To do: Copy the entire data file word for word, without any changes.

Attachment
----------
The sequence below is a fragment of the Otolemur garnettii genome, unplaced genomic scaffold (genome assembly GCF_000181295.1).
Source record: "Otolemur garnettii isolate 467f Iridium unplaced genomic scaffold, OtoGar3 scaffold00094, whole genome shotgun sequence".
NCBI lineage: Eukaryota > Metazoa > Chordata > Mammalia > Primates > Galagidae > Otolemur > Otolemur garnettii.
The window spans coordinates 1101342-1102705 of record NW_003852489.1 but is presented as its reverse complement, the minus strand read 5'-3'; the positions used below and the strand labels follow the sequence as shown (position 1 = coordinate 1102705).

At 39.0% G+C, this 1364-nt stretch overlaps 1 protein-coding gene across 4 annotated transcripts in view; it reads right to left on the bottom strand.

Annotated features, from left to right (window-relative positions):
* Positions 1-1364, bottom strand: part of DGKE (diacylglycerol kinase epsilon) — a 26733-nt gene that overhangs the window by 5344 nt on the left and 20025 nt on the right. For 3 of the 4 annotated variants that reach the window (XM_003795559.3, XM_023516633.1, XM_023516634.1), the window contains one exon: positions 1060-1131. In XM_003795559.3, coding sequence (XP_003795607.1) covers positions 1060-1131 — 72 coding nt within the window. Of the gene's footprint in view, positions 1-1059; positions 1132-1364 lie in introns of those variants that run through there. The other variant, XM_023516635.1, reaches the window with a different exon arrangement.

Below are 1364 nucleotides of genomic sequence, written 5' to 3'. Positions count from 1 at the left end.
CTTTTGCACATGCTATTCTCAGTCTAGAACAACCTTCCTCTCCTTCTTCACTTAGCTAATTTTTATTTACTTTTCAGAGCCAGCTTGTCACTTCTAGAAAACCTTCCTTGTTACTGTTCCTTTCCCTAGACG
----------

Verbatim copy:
The sequence below is a fragment of the Otolemur garnettii genome, unplaced genomic scaffold (genome assembly GCF_000181295.1).
Source record: "Otolemur garnettii isolate 467f Iridium unplaced genomic scaffold, OtoGar3 scaffold00094, whole genome shotgun sequence".
NCBI lineage: Eukaryota > Metazoa > Chordata > Mammalia > Primates > Galagidae > Otolemur > Otolemur garnettii.
The window spans coordinates 1101342-1102705 of record NW_003852489.1 but is presented as its reverse complement, the minus strand read 5'-3'; the positions used below and the strand labels follow the sequence as shown (position 1 = coordinate 1102705).

At 39.0% G+C, this 1364-nt stretch overlaps 1 protein-coding gene across 4 annotated transcripts in view; it reads right to left on the bottom strand.

Annotated features, from left to right (window-relative positions):
* Positions 1-1364, bottom strand: part of DGKE (diacylglycerol kinase epsilon) — a 26733-nt gene that overhangs the window by 5344 nt on the left and 20025 nt on the right. For 3 of the 4 annotated variants that reach the window (XM_003795559.3, XM_023516633.1, XM_023516634.1), the window contains one exon: positions 1060-1131. In XM_003795559.3, coding sequence (XP_003795607.1) covers positions 1060-1131 — 72 coding nt within the window. Of the gene's footprint in view, positions 1-1059; positions 1132-1364 lie in introns of those variants that run through there. The other variant, XM_023516635.1, reaches the window with a different exon arrangement.

Below are 1364 nucleotides of genomic sequence, written 5' to 3'. Positions count from 1 at the left end.
CTTTTGCACATGCTATTCTCAGTCTAGAACAACCTTCCTCTCCTTCTTCACTTAGCTAATTTTTATTTACTTTTCAGAGCCAGCTTGTCACTTCTAGAAAACCTTCCTTGTTACTGTTCCTTTCCCTAGACG